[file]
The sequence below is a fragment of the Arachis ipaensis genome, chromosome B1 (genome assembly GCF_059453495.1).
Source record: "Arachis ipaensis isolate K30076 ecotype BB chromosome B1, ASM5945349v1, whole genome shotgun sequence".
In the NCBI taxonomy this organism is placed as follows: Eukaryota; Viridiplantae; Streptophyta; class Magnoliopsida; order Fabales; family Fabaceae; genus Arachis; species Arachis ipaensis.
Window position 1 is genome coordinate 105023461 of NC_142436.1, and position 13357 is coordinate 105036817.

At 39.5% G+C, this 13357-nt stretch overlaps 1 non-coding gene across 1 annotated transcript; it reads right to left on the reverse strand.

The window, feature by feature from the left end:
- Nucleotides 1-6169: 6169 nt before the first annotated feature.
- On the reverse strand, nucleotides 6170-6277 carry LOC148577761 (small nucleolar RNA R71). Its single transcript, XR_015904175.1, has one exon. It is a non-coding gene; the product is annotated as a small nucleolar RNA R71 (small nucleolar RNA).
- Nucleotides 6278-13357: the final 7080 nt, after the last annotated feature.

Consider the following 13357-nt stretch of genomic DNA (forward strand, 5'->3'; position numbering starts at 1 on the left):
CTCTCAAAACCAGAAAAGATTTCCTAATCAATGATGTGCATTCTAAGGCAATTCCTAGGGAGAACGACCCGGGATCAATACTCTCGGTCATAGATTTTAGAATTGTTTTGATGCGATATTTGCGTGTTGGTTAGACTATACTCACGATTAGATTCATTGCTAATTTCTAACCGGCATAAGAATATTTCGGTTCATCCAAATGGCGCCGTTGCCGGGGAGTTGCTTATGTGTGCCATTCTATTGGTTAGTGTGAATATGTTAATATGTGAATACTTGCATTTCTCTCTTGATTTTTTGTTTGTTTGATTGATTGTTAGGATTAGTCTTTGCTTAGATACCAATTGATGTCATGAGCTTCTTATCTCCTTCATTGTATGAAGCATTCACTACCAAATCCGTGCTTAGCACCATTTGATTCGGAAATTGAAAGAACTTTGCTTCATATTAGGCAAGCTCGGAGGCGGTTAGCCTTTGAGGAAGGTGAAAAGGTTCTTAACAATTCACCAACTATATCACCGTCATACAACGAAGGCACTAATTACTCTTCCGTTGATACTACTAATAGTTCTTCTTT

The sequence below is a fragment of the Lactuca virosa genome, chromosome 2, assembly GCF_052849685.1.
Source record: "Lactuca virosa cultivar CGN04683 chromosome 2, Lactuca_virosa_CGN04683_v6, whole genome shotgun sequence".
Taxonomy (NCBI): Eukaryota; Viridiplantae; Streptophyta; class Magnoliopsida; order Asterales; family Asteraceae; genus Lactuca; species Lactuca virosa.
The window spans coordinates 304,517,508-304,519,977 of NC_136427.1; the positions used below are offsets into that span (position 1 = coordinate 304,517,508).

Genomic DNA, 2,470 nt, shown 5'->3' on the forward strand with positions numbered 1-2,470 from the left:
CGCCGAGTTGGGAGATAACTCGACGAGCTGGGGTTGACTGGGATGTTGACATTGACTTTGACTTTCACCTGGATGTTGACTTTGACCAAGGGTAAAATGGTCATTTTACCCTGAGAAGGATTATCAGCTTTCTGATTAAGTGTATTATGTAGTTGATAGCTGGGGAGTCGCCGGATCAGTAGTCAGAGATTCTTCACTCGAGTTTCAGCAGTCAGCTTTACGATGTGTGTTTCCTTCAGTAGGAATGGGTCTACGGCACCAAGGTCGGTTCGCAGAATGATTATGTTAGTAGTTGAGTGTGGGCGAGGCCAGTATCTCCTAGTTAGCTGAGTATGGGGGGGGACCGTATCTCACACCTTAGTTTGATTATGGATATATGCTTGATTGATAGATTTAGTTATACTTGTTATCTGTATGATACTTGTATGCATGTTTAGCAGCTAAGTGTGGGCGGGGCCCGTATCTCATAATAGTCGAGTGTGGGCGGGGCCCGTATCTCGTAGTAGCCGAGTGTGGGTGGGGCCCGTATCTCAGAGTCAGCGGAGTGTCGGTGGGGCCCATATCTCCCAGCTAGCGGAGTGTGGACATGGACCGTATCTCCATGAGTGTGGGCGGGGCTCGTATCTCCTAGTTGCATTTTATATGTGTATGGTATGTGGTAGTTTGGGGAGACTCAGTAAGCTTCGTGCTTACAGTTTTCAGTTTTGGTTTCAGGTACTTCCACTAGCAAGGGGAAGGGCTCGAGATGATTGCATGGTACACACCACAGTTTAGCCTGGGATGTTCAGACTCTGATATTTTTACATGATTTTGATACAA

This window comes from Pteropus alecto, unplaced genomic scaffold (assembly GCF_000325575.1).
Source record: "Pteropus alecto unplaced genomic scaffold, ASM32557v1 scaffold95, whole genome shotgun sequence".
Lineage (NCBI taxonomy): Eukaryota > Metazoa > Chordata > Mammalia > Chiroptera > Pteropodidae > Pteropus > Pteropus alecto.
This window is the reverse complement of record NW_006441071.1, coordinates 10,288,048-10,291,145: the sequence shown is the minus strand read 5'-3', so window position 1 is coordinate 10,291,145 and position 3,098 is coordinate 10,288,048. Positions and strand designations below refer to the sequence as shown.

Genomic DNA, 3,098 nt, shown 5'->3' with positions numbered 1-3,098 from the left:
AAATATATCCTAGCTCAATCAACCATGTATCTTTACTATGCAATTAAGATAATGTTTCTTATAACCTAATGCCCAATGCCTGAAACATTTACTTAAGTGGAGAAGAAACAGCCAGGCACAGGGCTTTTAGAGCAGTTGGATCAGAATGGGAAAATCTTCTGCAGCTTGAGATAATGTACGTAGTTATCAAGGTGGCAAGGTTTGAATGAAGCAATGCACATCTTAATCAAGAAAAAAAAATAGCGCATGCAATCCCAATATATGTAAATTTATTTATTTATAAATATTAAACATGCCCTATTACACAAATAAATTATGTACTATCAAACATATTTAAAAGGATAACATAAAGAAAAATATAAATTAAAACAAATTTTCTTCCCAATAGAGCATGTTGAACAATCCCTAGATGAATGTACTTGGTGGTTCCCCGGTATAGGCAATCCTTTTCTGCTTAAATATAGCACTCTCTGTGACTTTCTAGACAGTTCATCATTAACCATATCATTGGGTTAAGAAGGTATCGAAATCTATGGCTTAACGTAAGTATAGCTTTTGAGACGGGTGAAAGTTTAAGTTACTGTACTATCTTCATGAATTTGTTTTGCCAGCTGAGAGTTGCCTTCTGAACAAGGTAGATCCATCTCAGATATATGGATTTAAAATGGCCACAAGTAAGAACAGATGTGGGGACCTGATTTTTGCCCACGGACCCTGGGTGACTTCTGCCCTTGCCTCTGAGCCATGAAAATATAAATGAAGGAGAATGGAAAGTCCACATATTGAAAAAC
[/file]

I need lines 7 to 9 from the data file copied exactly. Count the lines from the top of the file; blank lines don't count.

- Nucleotides 1-6169: 6169 nt before the first annotated feature.
- On the reverse strand, nucleotides 6170-6277 carry LOC148577761 (small nucleolar RNA R71). Its single transcript, XR_015904175.1, has one exon. It is a non-coding gene; the product is annotated as a small nucleolar RNA R71 (small nucleolar RNA).
- Nucleotides 6278-13357: the final 7080 nt, after the last annotated feature.